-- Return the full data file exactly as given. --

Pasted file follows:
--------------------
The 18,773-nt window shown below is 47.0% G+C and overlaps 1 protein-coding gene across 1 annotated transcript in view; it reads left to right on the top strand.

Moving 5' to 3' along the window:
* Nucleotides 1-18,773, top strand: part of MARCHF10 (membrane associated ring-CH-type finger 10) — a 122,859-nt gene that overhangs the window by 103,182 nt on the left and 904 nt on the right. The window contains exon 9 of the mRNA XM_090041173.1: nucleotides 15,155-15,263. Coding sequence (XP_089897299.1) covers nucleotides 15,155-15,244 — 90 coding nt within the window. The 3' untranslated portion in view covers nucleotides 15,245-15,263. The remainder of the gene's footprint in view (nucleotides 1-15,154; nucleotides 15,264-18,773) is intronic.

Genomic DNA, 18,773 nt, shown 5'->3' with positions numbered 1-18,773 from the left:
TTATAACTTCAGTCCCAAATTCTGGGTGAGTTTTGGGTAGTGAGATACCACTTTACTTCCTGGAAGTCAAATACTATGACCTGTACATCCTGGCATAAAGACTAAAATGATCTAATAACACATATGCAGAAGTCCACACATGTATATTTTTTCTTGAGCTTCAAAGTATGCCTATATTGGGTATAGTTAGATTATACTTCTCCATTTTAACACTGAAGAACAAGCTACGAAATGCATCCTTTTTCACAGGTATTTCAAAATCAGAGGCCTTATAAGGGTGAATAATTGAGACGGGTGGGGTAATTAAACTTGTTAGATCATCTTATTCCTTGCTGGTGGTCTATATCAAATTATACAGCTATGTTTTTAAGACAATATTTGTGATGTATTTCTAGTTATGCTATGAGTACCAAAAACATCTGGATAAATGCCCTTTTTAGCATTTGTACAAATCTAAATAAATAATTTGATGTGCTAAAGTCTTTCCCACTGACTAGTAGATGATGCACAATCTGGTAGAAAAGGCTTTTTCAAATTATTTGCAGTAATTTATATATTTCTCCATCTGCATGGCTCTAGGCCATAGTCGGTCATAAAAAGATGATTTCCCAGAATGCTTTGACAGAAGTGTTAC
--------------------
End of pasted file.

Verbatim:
The 18,773-nt window shown below is 47.0% G+C and overlaps 1 protein-coding gene across 1 annotated transcript in view; it reads left to right on the top strand.

Moving 5' to 3' along the window:
* Nucleotides 1-18,773, top strand: part of MARCHF10 (membrane associated ring-CH-type finger 10) — a 122,859-nt gene that overhangs the window by 103,182 nt on the left and 904 nt on the right. The window contains exon 9 of the mRNA XM_090041173.1: nucleotides 15,155-15,263. Coding sequence (XP_089897299.1) covers nucleotides 15,155-15,244 — 90 coding nt within the window. The 3' untranslated portion in view covers nucleotides 15,245-15,263. The remainder of the gene's footprint in view (nucleotides 1-15,154; nucleotides 15,264-18,773) is intronic.

Genomic DNA, 18,773 nt, shown 5'->3' with positions numbered 1-18,773 from the left:
TTATAACTTCAGTCCCAAATTCTGGGTGAGTTTTGGGTAGTGAGATACCACTTTACTTCCTGGAAGTCAAATACTATGACCTGTACATCCTGGCATAAAGACTAAAATGATCTAATAACACATATGCAGAAGTCCACACATGTATATTTTTTCTTGAGCTTCAAAGTATGCCTATATTGGGTATAGTTAGATTATACTTCTCCATTTTAACACTGAAGAACAAGCTACGAAATGCATCCTTTTTCACAGGTATTTCAAAATCAGAGGCCTTATAAGGGTGAATAATTGAGACGGGTGGGGTAATTAAACTTGTTAGATCATCTTATTCCTTGCTGGTGGTCTATATCAAATTATACAGCTATGTTTTTAAGACAATATTTGTGATGTATTTCTAGTTATGCTATGAGTACCAAAAACATCTGGATAAATGCCCTTTTTAGCATTTGTACAAATCTAAATAAATAATTTGATGTGCTAAAGTCTTTCCCACTGACTAGTAGATGATGCACAATCTGGTAGAAAAGGCTTTTTCAAATTATTTGCAGTAATTTATATATTTCTCCATCTGCATGGCTCTAGGCCATAGTCGGTCATAAAAAGATGATTTCCCAGAATGCTTTGACAGAAGTGTTAC